The researchers discovered that yogurt, including the probiotics Bifidobacterium Lactobacillus BB-12, maintained the colon’s bacterial population longer as a placebo. The results seemed so promising that the National Institutes of Health decided to finance second research.
Diarrhea is an ailment caused by a bacterial infection in the colon, which leads to severe weakness if one has to face it for a more extended period.
Probiotic-Rich Yoghurt Prevents Antibiotic-Induced Diarrhea
Yogurt is considered as a realistic option that can counter such bacteria and remove the infection leading one free from the disease. The consumption of the same can also help one keep away from weakness, and in a couple of days, the health can be back on track.
Consuming yogurt with a specific type of very healthy probiotics seems to guard it prevent adverse alterations in the intestinal microbiota which come from antibiotics use. It concludes a novel randomized trial led by scientists and reported in the magazine Phytonutrients lately.
“This finding provides important new insights into the mechanisms by which the probiotic, BB-12, may protect against antibiotic-associated diarrhea,” said study co-leader Claire Fraser, Ph.D., Professor of Medicine and Dean’s Endowed Professor of UMSOM and Director of the UMSOM Institute for Genome Sciences.
“The new insights that we obtained regarding BB-12 reflect the multi-omics approach we used in our study. It was possible only because of the different expertise that each principal investigator brought to this collaboration.”
Antibacterial drugs diarrhea affects approximately one in every five persons who use antibiotics because the medications damage the normal gut microbiota.
Individuals might cease using their prescriptions too soon after experiencing diarrhea, leading to the illness returning. C. difficile, which can live in the stomach but is normally held in control by beneficial microorganisms in the microbiota, could cause an existing illness in a tiny number of people.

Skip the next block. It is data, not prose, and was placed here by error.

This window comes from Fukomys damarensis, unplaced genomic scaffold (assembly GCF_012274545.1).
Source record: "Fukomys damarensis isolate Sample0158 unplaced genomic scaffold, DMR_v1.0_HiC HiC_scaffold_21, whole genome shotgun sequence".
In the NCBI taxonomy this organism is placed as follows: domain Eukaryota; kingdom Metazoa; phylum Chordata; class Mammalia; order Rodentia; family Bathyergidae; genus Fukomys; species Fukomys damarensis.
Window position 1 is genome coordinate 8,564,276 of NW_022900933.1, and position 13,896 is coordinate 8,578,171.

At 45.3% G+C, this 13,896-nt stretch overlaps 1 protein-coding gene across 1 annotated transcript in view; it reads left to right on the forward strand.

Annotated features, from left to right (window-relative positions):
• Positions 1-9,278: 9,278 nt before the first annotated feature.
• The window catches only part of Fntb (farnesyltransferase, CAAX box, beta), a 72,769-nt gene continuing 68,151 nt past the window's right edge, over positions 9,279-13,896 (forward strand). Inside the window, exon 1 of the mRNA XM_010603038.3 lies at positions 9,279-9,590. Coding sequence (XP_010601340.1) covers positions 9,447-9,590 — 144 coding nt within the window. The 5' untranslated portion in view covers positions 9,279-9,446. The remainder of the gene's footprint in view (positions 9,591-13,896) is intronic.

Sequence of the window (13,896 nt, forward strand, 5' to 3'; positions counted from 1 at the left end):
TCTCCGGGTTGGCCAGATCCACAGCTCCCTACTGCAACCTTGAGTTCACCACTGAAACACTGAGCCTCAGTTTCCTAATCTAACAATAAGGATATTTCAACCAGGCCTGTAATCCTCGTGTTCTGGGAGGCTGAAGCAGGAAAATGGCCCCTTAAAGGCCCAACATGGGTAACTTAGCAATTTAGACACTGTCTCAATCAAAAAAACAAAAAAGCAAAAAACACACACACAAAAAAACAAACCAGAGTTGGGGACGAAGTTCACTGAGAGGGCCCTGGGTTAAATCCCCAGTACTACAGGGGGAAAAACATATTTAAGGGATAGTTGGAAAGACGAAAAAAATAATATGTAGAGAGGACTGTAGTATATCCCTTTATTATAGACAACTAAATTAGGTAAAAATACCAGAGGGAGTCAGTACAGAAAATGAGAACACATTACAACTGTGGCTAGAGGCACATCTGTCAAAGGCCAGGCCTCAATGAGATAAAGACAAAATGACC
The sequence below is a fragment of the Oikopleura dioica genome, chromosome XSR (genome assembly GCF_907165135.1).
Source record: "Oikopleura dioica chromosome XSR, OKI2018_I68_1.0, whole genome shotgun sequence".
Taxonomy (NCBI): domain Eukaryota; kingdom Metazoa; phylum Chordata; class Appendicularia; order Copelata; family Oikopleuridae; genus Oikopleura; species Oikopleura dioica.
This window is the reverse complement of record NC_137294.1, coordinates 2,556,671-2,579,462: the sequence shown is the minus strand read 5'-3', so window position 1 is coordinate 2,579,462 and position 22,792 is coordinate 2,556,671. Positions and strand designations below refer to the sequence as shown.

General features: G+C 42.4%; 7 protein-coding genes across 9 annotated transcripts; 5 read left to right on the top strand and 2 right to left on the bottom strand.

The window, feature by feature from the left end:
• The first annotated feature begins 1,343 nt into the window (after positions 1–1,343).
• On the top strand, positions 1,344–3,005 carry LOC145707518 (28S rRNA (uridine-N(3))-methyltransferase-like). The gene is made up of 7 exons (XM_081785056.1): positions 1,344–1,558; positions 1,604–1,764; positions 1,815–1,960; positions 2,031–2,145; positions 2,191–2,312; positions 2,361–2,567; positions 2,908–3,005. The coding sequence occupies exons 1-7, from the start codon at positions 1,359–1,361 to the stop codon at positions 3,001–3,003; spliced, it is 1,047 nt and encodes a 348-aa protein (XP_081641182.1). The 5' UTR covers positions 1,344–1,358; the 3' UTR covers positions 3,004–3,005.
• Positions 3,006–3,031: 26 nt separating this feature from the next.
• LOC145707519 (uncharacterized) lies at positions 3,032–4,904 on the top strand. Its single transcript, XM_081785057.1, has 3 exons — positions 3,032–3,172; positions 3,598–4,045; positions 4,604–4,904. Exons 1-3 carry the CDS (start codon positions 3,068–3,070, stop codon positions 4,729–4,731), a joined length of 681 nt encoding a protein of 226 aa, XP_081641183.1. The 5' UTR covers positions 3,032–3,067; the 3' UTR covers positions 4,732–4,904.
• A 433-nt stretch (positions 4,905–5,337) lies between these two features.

Forty-two normal participants are arbitrarily randomized to ingest a regular serving-size bottle of BB-12-fortified yogurt, including an ordinary week-long antimicrobial course of amoxicillin-clavulanic acid in the research. Following completing the medication, they continue to eat yogurt each day for a week.
A total of 20 people were allocated to the comparison group, who were given a regular yogurt even without probiotics for two weeks while simultaneously receiving the same antibiotics treatment.
The scientists intend to do follow-up research to delve deeper into this subject and determine the optimal timing to take a probiotic.
“The School of Pharmacy’s Mass Spectrometry Center lends its expertise to a wide array of research studies and projects, demonstrating the enormous value of this technology,” said Natalie D. Eddington, Ph.D., FAAPS, FCP, Professor.
“Working with 17 mass spectrometers, our faculty, staff, and graduate students contribute to discoveries that span basic biology and medicine to technology development and translational research.”
“An important reason why our study may have demonstrated positive results may be the timing of the probiotic administration on the day antibiotics were initiated by the study volunteers,” said study co-leader Daniel Merenstein, MD, Professor of Family Medicine and Director of Research Programs.
“Starting the probiotic as early as possible, before the antibiotic symptoms have progressed, may result in a greater opportunity for the probiotic mechanisms to be expressed and may ultimately lead to more beneficial clinical outcomes.”
“Our researchers seek to advance treatments for patients by truly understanding the mechanisms behind those treatments using sophisticated technologies. We are delighted to be able to collaborate with the School of Pharmacy and its distinguished faculty on this very important project,” said E. Albert Reece.
“The multi-disciplinary approach to understanding how probiotics work to maintain a healthy microbiome is crucial for advancing this field and ultimately helping patients avoid debilitating side effects from antibiotics.”